Facebook forbids search engines from indexing Facebook posts. Content that isn’t indexable by search engines is not part of the open web.
And then there’s this:
And in the same way they block indexing by search engines, Facebook forbids The Internet Archive from saving copies of posts.
Friday, May 19th, 2017
But real problems are messy. Tech culture prefers to solve harder, more abstract problems that haven’t been sullied by contact with reality. So they worry about how to give Mars an earth-like climate, rather than how to give Earth an earth-like climate. They debate how to make a morally benevolent God-like AI, rather than figuring out how to put ethical guard rails around the more pedestrian AI they are introducing into every area of people’s lives.
Wednesday, May 3rd, 2017
So what happens when these tools for maximizing clicks and engagement creep into the political sphere?
This is a delicate question! If you concede that they work just as well for politics as for commerce, you’re inviting government oversight. If you claim they don’t work well at all, you’re telling advertisers they’re wasting their money.
Facebook and Google have tied themselves into pretzels over this.
Thursday, April 13th, 2017
Digital Assistants, Facebook Quizzes, And Fake News! You Won’t Believe What Happens Next | Laura Kalbag
A great presentation from Laura on how tracking scripts are killing the web. We can point our fingers at advertising companies to blame for this, but it’s still developers like us who put those scripts onto websites.
We need to ask ourselves these questions about what we build. Because we are the gatekeepers of what we create. We don’t have to add tracking to everything, it’s already gotten out of our control.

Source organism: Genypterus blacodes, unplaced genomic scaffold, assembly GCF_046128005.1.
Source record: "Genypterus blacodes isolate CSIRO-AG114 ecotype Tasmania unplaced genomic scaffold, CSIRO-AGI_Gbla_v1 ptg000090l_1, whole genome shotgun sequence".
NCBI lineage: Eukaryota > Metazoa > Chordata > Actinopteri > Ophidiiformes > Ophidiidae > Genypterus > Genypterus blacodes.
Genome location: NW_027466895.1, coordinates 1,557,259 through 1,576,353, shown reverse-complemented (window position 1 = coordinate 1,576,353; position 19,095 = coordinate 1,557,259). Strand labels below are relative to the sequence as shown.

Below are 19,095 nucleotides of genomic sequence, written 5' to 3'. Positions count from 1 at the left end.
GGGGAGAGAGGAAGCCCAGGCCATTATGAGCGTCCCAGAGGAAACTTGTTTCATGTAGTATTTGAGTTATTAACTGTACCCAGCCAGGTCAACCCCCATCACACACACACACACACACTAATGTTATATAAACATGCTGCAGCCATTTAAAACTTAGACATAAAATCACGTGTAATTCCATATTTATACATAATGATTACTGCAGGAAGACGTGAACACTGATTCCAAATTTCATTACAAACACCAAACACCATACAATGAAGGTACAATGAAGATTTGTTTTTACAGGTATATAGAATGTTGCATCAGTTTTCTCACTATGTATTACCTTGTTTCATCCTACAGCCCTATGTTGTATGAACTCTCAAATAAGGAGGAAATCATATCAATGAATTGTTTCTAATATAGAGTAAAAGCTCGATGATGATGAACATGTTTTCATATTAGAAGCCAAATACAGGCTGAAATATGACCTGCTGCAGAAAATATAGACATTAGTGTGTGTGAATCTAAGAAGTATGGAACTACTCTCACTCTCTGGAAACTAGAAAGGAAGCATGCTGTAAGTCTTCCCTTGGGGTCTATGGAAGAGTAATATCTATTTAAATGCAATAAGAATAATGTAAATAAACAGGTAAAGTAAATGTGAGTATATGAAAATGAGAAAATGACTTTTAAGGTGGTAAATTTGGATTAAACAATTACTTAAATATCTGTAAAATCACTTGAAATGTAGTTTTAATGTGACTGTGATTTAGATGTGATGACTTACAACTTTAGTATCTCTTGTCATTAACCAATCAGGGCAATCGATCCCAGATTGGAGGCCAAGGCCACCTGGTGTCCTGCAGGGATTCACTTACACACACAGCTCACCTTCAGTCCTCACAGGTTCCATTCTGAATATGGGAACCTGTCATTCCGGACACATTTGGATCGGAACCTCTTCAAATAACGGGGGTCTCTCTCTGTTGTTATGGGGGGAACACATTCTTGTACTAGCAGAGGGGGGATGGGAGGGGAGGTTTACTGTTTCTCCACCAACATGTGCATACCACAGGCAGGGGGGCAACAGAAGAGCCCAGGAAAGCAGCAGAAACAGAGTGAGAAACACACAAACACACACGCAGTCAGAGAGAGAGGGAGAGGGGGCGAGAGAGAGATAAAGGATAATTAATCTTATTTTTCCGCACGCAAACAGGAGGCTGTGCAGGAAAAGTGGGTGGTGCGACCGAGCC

Monday, March 6th, 2017
To be clear, every company currently does some form of this tracking of users. There would simply be no other way to measure operations. But Facebook has quite clearly been tiptoeing outside the bounds of what is ethically acceptable data business practices for a while.
A thorough round-up of Facebook’s current data collection practices and what you can do about it.
Thursday, February 16th, 2017
Much of our courage and support comes from the people we read and talk to and love online, often on the very networks that expose us—and our friends—to genuine enemies of freedom and peace. We have to keep connected, but we don’t have to play on their terms.
Tuesday, January 31st, 2017
Matt takes a look at the history of scheduled broadcast media—which all began in Hungary in 1887 via telephone—and compares it to the emerging media context of the 21st century; the stream.
If the organizing principle of the broadcast schedule was synchronization — millions seeing the same thing at the same time — then the organizing principle of the stream is de-contextualization — stories stripped of their original context, and organized into millions of individual, highly personalized streams.
Tuesday, September 27th, 2016
Chris runs through the process and pitfalls of POSSEing a site (like CSS Tricks) to Apple’s News app, Facebook’s Instant Articles, and Google’s AMP.
Hey, whatever you want. As long as…
- It’s not very much work
- The content’s canonical home is my website.
I just want people to read and like CSS-Tricks.
Thursday, May 12th, 2016
The history of Facebook’s attempt to steamroll over net neutrality in India …and how they failed in that attempt, thanks to a grassroots campaign.
Crucially, Facebook itself would decide which sites were included on the platform. The company had positioned Internet.org as a philanthropic endeavour — backed by Zuckerberg’s lofty pronouncements that “connectivity is a human right” — but retained total control of the platform.